Borrowers who understand these calculations and are able to present an accurate loan summary to a commercial mortgage lender stand the best chance of having their commercial mortgage loan approved.

Benefits Of Pre Underwriting

Pre-underwriting gives you the opportunity to identify, address and eliminate any weaknesses in your proposal before submitting it to the lender. Lenders rarely receive pre-underwritten proposals and give them immediate attention because they are very rare exceptions. Most Lenders disqualify 90% of their loan request within minutes because the proposals are incomplete or not packaged correctly.  A professionally pre-underwritten loan request will move your loan to the top of the lenders pile of requests. It illustrates your attention to detail and that you have given great thought and consideration about your project and your financing.  Your package is like your resume! Quality matters! More importantly, it makes the loan officer’s job very easy. Would you rather have a 5 page resume consisting of different files to look through in search of the information you need, or one file containing all the date you need presented in a simple and strategic manner?

A pre underwritten proposal makes it easier for the loan officer to access you proposal and opens the door to immediate and constructive dialogs with the lender.

Commercial property Underwriting is modeled using the Commercial Mortgage Securities Association’s (CMSA) Investor Reporting Package (IRP) when done correctly and not the conventional conforming underwriting guidelines.

The IRP breaks down the financial reporting guidelines by property type, so that regardless of where a property is located, the manner in which operating performance is analyzed is the same across the board.

This gives you several advantages over all the other applicants in the lender’s financing pool. The lender will take you seriously and see you as a professional. Each commercial loan is approved based on the property’s own strengths and ability to service the debt.

Pre-underwriting isn’t just for investors and commercial buyers but for commercial real estate brokers as well.
It adds such a valuable part to the transaction that the brokers’ time involvement is minimal. A primary benefit is that it tells prospective buyers how much financing potentially is available for a property before submitting it to any funder. This helps the Seller to validate his asking price and to qualify the Seller before entering into any contracts.

Also, the pre-underwriting process validates the asking price.  It can be a great advantage for brokers negotiating listing prices with owners who think their properties are worth significantly more than the actual value. Whether it’s commercial property for sale or a construction project it’s worth having.

Loan Packaging Matters

Lenders prefer, even require, that packages be organized in very specific ways so they know in an instant exactly where to go to find each and every detail regarding your proposal. It is what funders understand and allows borrowers to obtain Funding Commitments and LOI’s from lenders in much faster time frames. This saves you critical days in getting your proposals accepted by the lenders and moves you ahead of your competition.  I’ve seen investors cut corners and by purchasing a business plan software package thinking is will work for commercial loan packaging and underwriting only to have their projects rejected in hours.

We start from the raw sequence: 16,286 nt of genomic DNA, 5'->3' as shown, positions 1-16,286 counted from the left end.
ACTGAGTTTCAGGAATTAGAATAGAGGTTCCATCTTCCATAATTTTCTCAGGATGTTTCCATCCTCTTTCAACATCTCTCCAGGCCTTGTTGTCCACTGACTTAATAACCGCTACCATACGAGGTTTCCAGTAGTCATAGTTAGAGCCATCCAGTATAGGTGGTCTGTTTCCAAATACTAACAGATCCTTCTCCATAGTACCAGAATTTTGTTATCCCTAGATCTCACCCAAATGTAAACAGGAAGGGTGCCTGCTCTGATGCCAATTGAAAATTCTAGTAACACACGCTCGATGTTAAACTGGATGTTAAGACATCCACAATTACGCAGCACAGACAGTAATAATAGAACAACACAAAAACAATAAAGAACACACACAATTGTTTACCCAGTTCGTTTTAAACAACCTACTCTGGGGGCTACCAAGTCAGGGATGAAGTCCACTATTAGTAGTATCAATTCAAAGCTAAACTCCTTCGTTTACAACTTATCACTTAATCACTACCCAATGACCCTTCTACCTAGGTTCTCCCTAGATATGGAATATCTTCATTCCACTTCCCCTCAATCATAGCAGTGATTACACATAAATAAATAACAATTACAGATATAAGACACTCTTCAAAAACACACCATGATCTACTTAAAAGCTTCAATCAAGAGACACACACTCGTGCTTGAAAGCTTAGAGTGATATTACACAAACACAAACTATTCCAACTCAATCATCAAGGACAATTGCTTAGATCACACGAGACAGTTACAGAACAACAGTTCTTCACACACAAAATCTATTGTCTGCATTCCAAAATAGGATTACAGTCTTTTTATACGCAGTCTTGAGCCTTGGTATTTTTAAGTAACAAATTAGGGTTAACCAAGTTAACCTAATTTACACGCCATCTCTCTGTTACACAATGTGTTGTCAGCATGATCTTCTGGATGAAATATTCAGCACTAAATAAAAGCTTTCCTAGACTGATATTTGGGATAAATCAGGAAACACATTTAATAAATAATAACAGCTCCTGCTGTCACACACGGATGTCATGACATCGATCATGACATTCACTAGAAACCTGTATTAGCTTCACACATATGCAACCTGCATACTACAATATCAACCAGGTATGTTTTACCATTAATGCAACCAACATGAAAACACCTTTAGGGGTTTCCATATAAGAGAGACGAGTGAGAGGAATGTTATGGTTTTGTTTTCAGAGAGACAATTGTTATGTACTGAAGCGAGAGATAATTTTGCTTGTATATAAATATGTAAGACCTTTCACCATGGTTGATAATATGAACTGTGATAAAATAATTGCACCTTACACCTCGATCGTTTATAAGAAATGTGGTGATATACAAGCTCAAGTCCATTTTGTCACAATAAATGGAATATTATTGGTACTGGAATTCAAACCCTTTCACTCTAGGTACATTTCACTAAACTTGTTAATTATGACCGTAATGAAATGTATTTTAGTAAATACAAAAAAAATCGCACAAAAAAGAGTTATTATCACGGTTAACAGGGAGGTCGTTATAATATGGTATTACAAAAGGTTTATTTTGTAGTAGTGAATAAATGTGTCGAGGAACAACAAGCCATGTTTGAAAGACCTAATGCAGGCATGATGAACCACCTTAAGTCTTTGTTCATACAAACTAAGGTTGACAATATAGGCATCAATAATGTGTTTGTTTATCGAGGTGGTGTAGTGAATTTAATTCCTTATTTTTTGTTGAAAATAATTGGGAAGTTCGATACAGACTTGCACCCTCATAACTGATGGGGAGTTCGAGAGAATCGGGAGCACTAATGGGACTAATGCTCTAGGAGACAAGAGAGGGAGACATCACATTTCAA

Is Pre-Underwriting Worth The Expense?

 Unlike residential investing which is Credit “driven financing”, Commercial properties follow a completely different format.
By having your properties pre-unwritten opens new avenues and options that simply aren’t available with other financing.
When you consider that a pre-underwritten proposal can make the difference in securing a recourse or non-recourse loan   or a LTC vs. LTV  financing, it’s well worth the cost.

Here are a few more benefits to having a property pre-underwritten:   

1. Most importantly, a pre underwritten proposal separates your package from hundreds of others because it is very rare. Because of this, your proposal gets the lenders immediate attention because it’s exceptional and out of the ordinary.
 
2. A pre underwritten proposal gives you the opportunity to identify any weaknesses in your proposal before submitting it to the Lender. You can address the weakness prior to submitting your proposal thereby eliminating the possible and obvious weaknesses in the proposal prior to submitting it to the lender.
 
3. A pre underwritten proposal illustrates your attention to detail and illustrates that you have given great thought and consideration about your project and have invested time and resources in preparing your proposal.
   
4. A pre underwritten proposal makes it easier to negotiate with the Lender and to enter into a constructive dialog based on your numbers rather than speculations. Additionally, you can use this report to negotiate with the property seller by sharing the report and explaining that the property simply can’t meet the underwriting guidelines at the current price and will require a reduction in the price to meet the underwriting guidelines.
   
5. A pre under written proposal is simply easier for a Lender to analyze and speeds up the process. Thus, your replies will be much faster because it’s simply easier for the lender to analyze your proposal. Without the report it could take weeks for the Lender to access your proposal because most proposals are very fragmented and require time to go through all the data to locate the data needed. With a underwriting report, all the data is available in a single file. 
 
6. A pre underwritten proposal makes your negotiations with the Lender easier because all of the information the Lender needs is available. You can offer the lender form or back end equity, negotiate for higher LTV’S, and get moratoriums on payments and more. The doors of opportunity are easier to enter with a quality package. 
 
7. A pre underwritten proposal can be used to negotiate with a Seller for a lower price or better terms.
“According to my underwriters, the property is only worth $$$$$$, here’s a copy of the underwriting report for you to review”.
Additionally, as a property seller, the underwriting report can eliminate any negotiations and put you in a position to establish to your Sellers that the property is worth your asking price thereby eliminating the need for any price negotiations.If you are the Buyer and decide to walk away from a property, you can offer to Sell your report to the Seller. He can us it to establish value and to assist in the Selling of his property to the next potential Buyer.
 
8. A pre underwritten proposal loan package identifies you as a serious and professional borrower.
 
9. A pre underwritten proposal shows you and the strengths and weakness of your proposal before submitting it. In most case, if the numbers aren’t working there are basically 2 things to ask the seller to do.

1. Ask the seller to show more income.

2. Ask the Seller needs to show less expenses.

If the Seller can’t show more income or less expenses, offer less for the property. This is the power of a pre-underwritten property.

   
10. You only get one time to make a first impression. A Professional proposal makes your first impression your best impression!

Sample Report Here